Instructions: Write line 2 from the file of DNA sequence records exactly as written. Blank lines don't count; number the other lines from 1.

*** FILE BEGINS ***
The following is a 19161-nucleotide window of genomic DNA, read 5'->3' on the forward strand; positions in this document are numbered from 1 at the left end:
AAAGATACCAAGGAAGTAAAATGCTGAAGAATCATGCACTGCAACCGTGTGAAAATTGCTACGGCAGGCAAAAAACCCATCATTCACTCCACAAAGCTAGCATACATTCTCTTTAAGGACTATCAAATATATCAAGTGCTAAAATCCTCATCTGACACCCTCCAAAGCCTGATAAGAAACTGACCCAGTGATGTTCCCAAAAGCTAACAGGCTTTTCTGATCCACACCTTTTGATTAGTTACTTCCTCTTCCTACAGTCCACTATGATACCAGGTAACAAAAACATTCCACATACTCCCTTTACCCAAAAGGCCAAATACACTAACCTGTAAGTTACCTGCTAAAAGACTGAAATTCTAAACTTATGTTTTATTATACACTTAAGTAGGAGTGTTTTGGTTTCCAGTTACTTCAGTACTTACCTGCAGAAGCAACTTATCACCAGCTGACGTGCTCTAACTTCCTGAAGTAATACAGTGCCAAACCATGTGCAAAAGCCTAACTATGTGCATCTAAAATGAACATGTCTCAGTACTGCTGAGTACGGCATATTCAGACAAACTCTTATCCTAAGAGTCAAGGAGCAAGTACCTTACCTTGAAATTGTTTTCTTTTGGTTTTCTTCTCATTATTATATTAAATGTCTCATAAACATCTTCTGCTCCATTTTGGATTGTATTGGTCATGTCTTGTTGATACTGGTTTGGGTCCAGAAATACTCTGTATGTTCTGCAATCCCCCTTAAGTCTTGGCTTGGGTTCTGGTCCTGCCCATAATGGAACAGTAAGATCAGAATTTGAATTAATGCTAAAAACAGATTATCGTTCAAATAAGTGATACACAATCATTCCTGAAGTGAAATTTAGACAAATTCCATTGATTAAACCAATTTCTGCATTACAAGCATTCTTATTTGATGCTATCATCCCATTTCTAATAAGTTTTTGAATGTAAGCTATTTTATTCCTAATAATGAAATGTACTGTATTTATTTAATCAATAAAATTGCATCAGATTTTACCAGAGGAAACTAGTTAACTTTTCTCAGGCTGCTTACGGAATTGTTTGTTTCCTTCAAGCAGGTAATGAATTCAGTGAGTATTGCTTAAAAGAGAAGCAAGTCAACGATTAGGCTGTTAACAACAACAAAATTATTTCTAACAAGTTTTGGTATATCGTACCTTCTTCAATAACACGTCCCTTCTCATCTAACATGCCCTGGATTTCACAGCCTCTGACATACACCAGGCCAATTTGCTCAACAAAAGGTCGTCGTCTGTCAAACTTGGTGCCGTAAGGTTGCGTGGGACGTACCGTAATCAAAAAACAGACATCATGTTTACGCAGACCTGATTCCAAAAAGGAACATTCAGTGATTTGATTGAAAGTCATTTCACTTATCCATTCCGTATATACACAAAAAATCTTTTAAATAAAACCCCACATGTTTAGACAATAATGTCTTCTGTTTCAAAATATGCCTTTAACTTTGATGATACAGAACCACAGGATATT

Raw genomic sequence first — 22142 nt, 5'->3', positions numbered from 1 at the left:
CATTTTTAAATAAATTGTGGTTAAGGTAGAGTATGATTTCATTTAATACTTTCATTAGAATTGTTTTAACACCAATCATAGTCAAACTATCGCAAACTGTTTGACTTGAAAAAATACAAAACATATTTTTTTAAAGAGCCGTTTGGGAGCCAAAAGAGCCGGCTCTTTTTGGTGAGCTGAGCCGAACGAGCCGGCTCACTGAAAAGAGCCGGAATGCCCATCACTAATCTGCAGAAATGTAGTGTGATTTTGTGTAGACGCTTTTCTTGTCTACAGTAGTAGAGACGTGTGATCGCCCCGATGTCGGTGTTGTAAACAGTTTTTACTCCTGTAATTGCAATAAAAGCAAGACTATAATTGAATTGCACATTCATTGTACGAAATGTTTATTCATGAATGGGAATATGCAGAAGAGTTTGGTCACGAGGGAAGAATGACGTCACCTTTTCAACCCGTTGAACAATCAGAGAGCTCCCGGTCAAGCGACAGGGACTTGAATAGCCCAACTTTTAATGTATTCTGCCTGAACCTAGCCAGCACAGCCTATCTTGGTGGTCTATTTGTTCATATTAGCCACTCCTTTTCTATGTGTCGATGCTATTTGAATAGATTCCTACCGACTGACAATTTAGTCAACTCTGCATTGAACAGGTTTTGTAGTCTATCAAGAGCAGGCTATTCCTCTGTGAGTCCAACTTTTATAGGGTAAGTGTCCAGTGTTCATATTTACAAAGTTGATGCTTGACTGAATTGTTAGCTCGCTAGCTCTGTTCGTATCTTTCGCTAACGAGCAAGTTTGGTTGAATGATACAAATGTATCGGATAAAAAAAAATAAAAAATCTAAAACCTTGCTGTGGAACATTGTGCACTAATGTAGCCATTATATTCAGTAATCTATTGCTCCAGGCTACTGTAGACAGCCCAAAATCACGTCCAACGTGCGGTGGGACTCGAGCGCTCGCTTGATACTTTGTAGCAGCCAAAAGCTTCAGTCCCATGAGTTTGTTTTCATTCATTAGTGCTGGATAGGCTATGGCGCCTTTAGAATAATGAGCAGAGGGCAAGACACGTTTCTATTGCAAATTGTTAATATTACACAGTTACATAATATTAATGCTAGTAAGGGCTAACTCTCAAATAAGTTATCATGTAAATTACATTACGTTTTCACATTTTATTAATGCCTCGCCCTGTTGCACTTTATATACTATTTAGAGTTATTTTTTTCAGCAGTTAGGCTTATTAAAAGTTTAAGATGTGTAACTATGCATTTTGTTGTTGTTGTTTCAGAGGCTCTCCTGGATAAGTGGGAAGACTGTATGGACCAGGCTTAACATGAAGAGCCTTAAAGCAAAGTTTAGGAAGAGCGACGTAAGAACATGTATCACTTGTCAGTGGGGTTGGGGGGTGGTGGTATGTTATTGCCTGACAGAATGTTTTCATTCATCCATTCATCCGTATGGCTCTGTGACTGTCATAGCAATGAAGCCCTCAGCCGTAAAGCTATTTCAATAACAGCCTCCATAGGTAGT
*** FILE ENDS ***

AAAGATACCAAGGAAGTAAAATGCTGAAGAATCATGCACTGCAACCGTGTGAAAATTGCTACGGCAGGCAAAAAACCCATCATTCACTCCACAAAGCTAGCATACATTCTCTTTAAGGACTATCAAATATATCAAGTGCTAAAATCCTCATCTGACACCCTCCAAAGCCTGATAAGAAACTGACCCAGTGATGTTCCCAAAAGCTAACAGGCTTTTCTGATCCACACCTTTTGATTAGTTACTTCCTCTTCCTACAGTCCACTATGATACCAGGTAACAAAAACATTCCACATACTCCCTTTACCCAAAAGGCCAAATACACTAACCTGTAAGTTACCTGCTAAAAGACTGAAATTCTAAACTTATGTTTTATTATACACTTAAGTAGGAGTGTTTTGGTTTCCAGTTACTTCAGTACTTACCTGCAGAAGCAACTTATCACCAGCTGACGTGCTCTAACTTCCTGAAGTAATACAGTGCCAAACCATGTGCAAAAGCCTAACTATGTGCATCTAAAATGAACATGTCTCAGTACTGCTGAGTACGGCATATTCAGACAAACTCTTATCCTAAGAGTCAAGGAGCAAGTACCTTACCTTGAAATTGTTTTCTTTTGGTTTTCTTCTCATTATTATATTAAATGTCTCATAAACATCTTCTGCTCCATTTTGGATTGTATTGGTCATGTCTTGTTGATACTGGTTTGGGTCCAGAAATACTCTGTATGTTCTGCAATCCCCCTTAAGTCTTGGCTTGGGTTCTGGTCCTGCCCATAATGGAACAGTAAGATCAGAATTTGAATTAATGCTAAAAACAGATTATCGTTCAAATAAGTGATACACAATCATTCCTGAAGTGAAATTTAGACAAATTCCATTGATTAAACCAATTTCTGCATTACAAGCATTCTTATTTGATGCTATCATCCCATTTCTAATAAGTTTTTGAATGTAAGCTATTTTATTCCTAATAATGAAATGTACTGTATTTATTTAATCAATAAAATTGCATCAGATTTTACCAGAGGAAACTAGTTAACTTTTCTCAGGCTGCTTACGGAATTGTTTGTTTCCTTCAAGCAGGTAATGAATTCAGTGAGTATTGCTTAAAAGAGAAGCAAGTCAACGATTAGGCTGTTAACAACAACAAAATTATTTCTAACAAGTTTTGGTATATCGTACCTTCTTCAATAACACGTCCCTTCTCATCTAACATGCCCTGGATTTCACAGCCTCTGACATACACCAGGCCAATTTGCTCAACAAAAGGTCGTCGTCTGTCAAACTTGGTGCCGTAAGGTTGCGTGGGACGTACCGTAATCAAAAAACAGACATCATGTTTACGCAGACCTGATTCCAAAAAGGAACATTCAGTGATTTGATTGAAAGTCATTTCACTTATCCATTCCGTATATACACAAAAAATCTTTTAAATAAAACCCCACATGTTTAGACAATAATGTCTTCTGTTTCAAAATATGCCTTTAACTTTGATGATACAGAACCACAGGATATT